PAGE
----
It was not until the following century when the artistic value of the song was perceived to be at the same level as those of the symphony, grand opera, oratorio, and string quartet. Early Romantic composers such as Schubert and Mendelssohn realized the potential of this medium, and transformed it from a genre intended for the middle-class amateurs into a vehicle for expressing the sublime. The musical qualities that distinguish the serious art song from the popular recreational song of the time include the unity of the music and the text, the equality of the vocal and piano parts, and the grouping of multiple songs together into a coherent cycle for expressing an idea. The three sets of songs by Debussy, Wolf, and Schumann we present this evening are good examples illustrating these hallmarks of the Romantic song, one of the greatest musical achievements of the 19th century.
Unity of Music and Text: Debussy’s Ariettes Oubliées
One ideal the Romantic song composer strives for is to write music that perfectly embodies the images and feelings suggested by the poem. Music functions not only to enhance the emotions expressed by the poet, but also to clarify any details or implied meanings behind the words. This ideal of song composition, obvious as it may seem to us, is a milestone in the history of song given that in many songs composed in the 18th century, the relationship between music and text could be very shallow, if not entirely absent. This is especially so for strophic songs in which successive stanzas portraying different imageries could be set to the same music. The lyric poets of the time such as Goethe and Heine in Germany wrote verses of sufficient emotional depth that became the perfect raw materials for the talented composers for their musical creations.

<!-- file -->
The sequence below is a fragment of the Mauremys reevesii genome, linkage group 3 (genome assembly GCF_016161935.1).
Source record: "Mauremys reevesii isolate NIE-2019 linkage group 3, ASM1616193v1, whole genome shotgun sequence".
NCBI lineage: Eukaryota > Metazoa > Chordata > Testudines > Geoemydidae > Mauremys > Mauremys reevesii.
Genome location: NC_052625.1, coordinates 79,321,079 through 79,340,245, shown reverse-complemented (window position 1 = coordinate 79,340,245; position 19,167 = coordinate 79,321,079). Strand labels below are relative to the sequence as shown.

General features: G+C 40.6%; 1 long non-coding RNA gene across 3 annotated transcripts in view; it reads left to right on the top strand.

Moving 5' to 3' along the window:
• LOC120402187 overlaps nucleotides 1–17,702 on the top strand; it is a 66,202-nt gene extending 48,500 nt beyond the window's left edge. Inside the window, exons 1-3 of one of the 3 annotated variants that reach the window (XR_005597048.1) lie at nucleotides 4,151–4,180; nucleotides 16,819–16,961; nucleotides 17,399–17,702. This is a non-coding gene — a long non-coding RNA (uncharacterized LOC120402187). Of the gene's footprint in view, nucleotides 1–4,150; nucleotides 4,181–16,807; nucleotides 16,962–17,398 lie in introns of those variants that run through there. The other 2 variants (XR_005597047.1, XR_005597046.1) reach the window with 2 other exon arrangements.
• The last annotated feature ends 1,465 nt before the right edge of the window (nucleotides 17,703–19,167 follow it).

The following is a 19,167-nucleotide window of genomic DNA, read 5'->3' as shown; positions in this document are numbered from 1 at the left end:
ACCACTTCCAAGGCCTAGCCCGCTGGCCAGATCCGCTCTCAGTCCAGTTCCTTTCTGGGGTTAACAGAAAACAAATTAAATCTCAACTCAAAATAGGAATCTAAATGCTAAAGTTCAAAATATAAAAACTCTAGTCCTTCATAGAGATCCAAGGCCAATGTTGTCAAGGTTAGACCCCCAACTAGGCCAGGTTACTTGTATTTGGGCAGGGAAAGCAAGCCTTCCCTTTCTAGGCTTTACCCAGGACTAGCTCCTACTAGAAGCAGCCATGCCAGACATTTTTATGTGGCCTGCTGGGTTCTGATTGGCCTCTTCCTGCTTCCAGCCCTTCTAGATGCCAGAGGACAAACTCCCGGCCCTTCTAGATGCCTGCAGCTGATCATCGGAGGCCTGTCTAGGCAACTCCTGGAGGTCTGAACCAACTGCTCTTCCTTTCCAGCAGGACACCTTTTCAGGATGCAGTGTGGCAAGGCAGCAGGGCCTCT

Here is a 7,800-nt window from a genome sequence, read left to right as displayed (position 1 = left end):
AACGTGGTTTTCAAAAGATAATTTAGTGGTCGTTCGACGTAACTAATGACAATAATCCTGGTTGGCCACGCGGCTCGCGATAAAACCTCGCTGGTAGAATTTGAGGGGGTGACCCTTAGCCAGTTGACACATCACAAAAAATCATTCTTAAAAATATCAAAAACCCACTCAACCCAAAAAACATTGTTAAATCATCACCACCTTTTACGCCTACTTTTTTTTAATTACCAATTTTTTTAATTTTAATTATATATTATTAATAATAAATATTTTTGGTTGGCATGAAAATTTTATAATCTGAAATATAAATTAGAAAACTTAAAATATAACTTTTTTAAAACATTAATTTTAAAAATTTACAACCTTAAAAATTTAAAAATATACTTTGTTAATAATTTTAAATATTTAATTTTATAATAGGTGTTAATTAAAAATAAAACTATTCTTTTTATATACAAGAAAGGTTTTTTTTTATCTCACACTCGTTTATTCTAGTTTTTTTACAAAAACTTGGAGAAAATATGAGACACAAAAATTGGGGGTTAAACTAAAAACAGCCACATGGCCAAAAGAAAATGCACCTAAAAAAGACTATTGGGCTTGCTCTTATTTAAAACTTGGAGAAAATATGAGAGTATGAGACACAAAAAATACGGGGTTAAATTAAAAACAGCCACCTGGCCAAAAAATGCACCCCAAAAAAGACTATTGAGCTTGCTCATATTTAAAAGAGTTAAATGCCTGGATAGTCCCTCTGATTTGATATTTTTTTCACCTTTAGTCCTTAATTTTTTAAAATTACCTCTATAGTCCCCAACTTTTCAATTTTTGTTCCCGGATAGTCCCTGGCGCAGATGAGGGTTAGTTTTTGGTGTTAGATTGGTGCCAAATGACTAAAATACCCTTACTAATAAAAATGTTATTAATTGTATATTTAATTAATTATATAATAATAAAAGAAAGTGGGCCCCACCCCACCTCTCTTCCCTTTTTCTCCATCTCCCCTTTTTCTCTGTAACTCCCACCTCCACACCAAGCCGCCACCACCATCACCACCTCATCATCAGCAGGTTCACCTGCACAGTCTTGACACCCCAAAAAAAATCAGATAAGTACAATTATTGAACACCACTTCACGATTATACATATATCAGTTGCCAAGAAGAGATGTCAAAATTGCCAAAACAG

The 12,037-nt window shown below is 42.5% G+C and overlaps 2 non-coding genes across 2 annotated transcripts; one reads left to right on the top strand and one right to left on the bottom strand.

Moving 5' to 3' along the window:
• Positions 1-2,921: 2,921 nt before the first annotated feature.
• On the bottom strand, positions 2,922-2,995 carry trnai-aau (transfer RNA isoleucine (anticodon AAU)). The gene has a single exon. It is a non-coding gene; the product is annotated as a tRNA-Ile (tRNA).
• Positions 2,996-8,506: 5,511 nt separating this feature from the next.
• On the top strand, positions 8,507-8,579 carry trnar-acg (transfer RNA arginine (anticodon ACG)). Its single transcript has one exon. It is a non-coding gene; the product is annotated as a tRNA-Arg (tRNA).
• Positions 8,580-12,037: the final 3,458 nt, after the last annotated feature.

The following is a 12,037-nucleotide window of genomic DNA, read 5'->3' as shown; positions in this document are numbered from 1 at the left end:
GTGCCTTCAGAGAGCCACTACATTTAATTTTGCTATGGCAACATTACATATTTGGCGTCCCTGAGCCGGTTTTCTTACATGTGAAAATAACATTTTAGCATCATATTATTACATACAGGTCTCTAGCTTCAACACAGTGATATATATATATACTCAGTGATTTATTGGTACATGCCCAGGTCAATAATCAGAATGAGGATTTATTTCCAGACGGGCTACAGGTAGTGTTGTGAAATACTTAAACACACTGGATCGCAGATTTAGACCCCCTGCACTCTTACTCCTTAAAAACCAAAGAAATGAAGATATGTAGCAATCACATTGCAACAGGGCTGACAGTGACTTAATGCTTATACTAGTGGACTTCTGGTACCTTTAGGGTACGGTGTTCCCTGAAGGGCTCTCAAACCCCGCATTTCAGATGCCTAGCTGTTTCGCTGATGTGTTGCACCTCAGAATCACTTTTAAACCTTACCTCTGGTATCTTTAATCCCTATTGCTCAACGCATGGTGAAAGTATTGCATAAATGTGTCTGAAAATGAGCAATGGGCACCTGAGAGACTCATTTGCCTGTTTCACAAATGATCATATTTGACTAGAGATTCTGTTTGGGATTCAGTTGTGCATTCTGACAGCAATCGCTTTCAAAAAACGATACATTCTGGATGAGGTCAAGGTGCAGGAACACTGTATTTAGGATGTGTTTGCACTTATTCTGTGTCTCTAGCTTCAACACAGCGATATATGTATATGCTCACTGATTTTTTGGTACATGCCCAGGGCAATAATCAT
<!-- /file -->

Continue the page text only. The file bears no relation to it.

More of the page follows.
In France, Paul Verlaine (1844-1896) was one of the fin-de-siècle poets who became a champion of the Symbolist movement. The symbolist poets never explicitly or precisely describe a scene or an image, but design verses with “symbols” (i.e., the words) meant to subtly elicit moods or feelings. They believe that a poem should represent truths that can only be led to indirectly through metaphors, or even just the sound of the words. The suggestive power of the symbolist poems naturally makes them the ideal texts to be set to music by composers like Debussy, who was adept in creating musical colors by manipulating harmony, rhythm, texture, and scale. In his setting of six Verlaine poems in the song cycle Ariettes Oubliées, Debussy achieves perfect unity of music and text through musical nuances that magnify the evocative power of Verlaine’s words. For instance, in the first song, C’est l’extase langoureuse, subtle shades of harmony brings the listener to the world of sensuality and languor, while in the second song, Il pleure dans mon cœur, the monotonous note patterns in the piano, played with mute throughout, imparts perfectly the melancholic mood felt under a grey sky with constant drizzle. Here, Debussy’s music is as fluid, sensuous, and hypnotizing as Verlaine’s poetry.
Equality of the Voice and Piano: Songs by Hugo Wolf
In the 19th-century song repertory, the nature of the piano accompaniment sets the serious, artistic songs for connoisseurs apart from the simpler songs intended for the amateurs. The popular songs consisted mostly of simple, sometimes rigid, accompanimental patterns serving only to provide a harmonic foundation to the vocal melody. The art songs, by contrast, gave the piano an expressive weight equivalent to that of the voice. By this time, the piano was equipped with the mechanisms for producing more resonant and legato tones within a much wider dynamic range, so that it could mimic orchestral sound effects in addition to providing guitar-like accompaniment. It was also becoming a popular household instrument in the emerging middle class. It was thus sensible for composers to exploit this convenient yet flexible instrument (instead of, for instance, a string quartet that requires four accomplished players) to serve their artistic need of writing music adequately expressive for their chosen texts.